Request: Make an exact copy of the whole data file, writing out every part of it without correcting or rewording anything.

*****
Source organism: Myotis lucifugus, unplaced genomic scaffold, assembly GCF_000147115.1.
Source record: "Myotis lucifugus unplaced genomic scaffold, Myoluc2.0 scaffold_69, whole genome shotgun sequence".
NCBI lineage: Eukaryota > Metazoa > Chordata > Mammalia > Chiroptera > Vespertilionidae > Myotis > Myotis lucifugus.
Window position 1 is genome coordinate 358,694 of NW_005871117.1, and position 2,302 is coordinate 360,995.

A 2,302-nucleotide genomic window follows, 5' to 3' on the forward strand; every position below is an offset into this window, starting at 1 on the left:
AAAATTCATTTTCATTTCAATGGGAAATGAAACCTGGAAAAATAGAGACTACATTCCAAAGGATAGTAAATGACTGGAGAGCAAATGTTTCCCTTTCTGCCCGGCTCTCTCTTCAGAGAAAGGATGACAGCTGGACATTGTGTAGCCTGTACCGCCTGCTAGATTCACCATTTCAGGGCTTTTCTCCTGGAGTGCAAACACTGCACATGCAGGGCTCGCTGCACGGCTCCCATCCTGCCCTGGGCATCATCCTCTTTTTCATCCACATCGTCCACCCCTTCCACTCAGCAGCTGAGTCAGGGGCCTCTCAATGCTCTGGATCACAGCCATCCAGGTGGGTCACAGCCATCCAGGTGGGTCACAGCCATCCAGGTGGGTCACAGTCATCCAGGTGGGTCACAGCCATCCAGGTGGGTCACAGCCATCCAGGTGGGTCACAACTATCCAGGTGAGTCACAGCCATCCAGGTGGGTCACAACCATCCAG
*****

Source organism: Myotis lucifugus, unplaced genomic scaffold, assembly GCF_000147115.1.
Source record: "Myotis lucifugus unplaced genomic scaffold, Myoluc2.0 scaffold_69, whole genome shotgun sequence".
NCBI lineage: Eukaryota > Metazoa > Chordata > Mammalia > Chiroptera > Vespertilionidae > Myotis > Myotis lucifugus.
Window position 1 is genome coordinate 358,694 of NW_005871117.1, and position 2,302 is coordinate 360,995.

A 2,302-nucleotide genomic window follows, 5' to 3' on the forward strand; every position below is an offset into this window, starting at 1 on the left:
AAAATTCATTTTCATTTCAATGGGAAATGAAACCTGGAAAAATAGAGACTACATTCCAAAGGATAGTAAATGACTGGAGAGCAAATGTTTCCCTTTCTGCCCGGCTCTCTCTTCAGAGAAAGGATGACAGCTGGACATTGTGTAGCCTGTACCGCCTGCTAGATTCACCATTTCAGGGCTTTTCTCCTGGAGTGCAAACACTGCACATGCAGGGCTCGCTGCACGGCTCCCATCCTGCCCTGGGCATCATCCTCTTTTTCATCCACATCGTCCACCCCTTCCACTCAGCAGCTGAGTCAGGGGCCTCTCAATGCTCTGGATCACAGCCATCCAGGTGGGTCACAGCCATCCAGGTGGGTCACAGCCATCCAGGTGGGTCACAGTCATCCAGGTGGGTCACAGCCATCCAGGTGGGTCACAGCCATCCAGGTGGGTCACAACTATCCAGGTGAGTCACAGCCATCCAGGTGGGTCACAACCATCCAG